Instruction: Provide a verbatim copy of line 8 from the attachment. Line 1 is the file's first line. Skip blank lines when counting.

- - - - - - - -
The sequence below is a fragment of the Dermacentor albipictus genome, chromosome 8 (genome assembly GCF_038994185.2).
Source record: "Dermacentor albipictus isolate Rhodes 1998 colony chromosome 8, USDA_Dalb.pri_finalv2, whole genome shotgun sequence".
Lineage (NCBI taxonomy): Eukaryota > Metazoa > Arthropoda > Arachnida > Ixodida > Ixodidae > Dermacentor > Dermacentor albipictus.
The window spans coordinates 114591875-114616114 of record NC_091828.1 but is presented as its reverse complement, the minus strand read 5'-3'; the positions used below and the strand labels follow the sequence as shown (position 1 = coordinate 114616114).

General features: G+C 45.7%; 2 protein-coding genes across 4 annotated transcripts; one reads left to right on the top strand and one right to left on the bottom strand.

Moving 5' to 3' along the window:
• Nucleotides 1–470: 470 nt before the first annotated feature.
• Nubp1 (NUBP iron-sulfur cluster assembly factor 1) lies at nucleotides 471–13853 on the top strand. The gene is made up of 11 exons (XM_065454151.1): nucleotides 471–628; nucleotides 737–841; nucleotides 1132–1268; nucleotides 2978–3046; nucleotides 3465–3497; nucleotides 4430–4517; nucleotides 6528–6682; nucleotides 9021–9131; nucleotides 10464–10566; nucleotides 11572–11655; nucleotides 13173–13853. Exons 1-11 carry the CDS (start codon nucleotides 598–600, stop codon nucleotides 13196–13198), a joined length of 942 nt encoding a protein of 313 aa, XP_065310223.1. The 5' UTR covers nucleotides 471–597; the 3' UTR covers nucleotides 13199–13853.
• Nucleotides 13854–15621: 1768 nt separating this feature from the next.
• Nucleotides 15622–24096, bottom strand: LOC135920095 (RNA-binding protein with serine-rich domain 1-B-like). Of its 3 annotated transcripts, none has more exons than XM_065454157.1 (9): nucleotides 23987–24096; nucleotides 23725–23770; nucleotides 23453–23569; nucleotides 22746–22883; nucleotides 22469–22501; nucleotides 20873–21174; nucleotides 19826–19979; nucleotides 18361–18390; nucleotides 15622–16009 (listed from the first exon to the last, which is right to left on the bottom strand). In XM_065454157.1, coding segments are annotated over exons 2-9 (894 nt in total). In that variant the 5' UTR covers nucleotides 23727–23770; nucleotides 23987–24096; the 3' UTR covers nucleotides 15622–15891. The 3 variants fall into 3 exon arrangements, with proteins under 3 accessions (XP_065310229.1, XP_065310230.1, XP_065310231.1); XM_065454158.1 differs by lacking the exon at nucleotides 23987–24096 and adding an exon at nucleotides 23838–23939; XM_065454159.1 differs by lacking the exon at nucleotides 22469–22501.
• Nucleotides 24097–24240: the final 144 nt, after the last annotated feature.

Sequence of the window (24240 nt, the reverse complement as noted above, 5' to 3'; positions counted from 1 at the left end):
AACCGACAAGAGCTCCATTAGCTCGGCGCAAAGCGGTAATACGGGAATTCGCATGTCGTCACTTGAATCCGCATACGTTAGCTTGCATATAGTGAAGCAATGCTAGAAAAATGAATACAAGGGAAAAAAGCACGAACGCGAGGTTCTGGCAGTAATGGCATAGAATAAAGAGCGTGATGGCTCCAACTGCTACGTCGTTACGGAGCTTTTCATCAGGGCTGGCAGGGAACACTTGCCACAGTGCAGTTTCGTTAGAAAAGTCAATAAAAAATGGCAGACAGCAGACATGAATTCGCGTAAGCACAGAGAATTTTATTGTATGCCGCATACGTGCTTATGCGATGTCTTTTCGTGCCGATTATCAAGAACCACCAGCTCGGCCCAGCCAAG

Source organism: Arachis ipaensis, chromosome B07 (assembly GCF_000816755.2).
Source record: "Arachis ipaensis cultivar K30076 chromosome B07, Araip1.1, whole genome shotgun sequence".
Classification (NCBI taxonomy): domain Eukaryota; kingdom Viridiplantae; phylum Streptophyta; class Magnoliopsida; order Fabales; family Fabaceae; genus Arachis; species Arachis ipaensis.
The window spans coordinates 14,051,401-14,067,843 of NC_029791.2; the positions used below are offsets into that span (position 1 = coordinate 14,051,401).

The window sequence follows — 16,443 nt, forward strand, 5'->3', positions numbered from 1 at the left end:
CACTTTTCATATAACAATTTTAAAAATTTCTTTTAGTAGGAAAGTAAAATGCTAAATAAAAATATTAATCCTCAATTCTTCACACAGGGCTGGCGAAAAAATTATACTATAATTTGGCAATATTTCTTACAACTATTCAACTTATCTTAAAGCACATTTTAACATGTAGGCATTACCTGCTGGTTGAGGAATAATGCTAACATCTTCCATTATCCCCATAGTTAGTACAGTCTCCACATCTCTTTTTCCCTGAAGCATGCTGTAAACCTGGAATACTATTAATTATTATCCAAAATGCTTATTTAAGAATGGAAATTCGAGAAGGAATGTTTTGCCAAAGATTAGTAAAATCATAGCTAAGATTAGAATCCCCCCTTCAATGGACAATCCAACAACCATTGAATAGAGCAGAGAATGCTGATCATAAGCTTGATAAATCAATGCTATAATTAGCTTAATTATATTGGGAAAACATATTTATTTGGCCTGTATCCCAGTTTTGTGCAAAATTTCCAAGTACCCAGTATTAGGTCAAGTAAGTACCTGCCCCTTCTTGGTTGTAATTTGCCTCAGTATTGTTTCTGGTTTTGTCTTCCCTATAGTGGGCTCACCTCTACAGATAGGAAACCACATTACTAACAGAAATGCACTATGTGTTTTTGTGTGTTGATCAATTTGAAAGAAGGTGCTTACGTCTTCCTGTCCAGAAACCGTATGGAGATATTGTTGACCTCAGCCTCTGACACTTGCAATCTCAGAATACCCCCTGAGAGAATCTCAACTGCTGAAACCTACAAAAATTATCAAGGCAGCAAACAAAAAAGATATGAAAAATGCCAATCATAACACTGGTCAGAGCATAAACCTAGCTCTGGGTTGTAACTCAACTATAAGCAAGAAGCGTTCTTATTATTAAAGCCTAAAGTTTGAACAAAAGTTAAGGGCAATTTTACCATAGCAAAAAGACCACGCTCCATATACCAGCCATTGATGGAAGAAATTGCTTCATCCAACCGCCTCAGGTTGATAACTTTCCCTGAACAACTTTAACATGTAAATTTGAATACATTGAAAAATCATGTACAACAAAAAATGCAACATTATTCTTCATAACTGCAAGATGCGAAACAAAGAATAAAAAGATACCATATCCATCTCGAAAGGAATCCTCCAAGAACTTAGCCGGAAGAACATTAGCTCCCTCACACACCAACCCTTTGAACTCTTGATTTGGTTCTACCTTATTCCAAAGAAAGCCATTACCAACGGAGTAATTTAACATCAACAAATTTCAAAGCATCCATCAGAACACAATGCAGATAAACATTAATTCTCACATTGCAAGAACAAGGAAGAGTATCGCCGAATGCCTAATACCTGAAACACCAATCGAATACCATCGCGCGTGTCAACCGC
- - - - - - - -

• Nubp1 (NUBP iron-sulfur cluster assembly factor 1) lies at nucleotides 471–13853 on the top strand. The gene is made up of 11 exons (XM_065454151.1): nucleotides 471–628; nucleotides 737–841; nucleotides 1132–1268; nucleotides 2978–3046; nucleotides 3465–3497; nucleotides 4430–4517; nucleotides 6528–6682; nucleotides 9021–9131; nucleotides 10464–10566; nucleotides 11572–11655; nucleotides 13173–13853. Exons 1-11 carry the CDS (start codon nucleotides 598–600, stop codon nucleotides 13196–13198), a joined length of 942 nt encoding a protein of 313 aa, XP_065310223.1. The 5' UTR covers nucleotides 471–597; the 3' UTR covers nucleotides 13199–13853.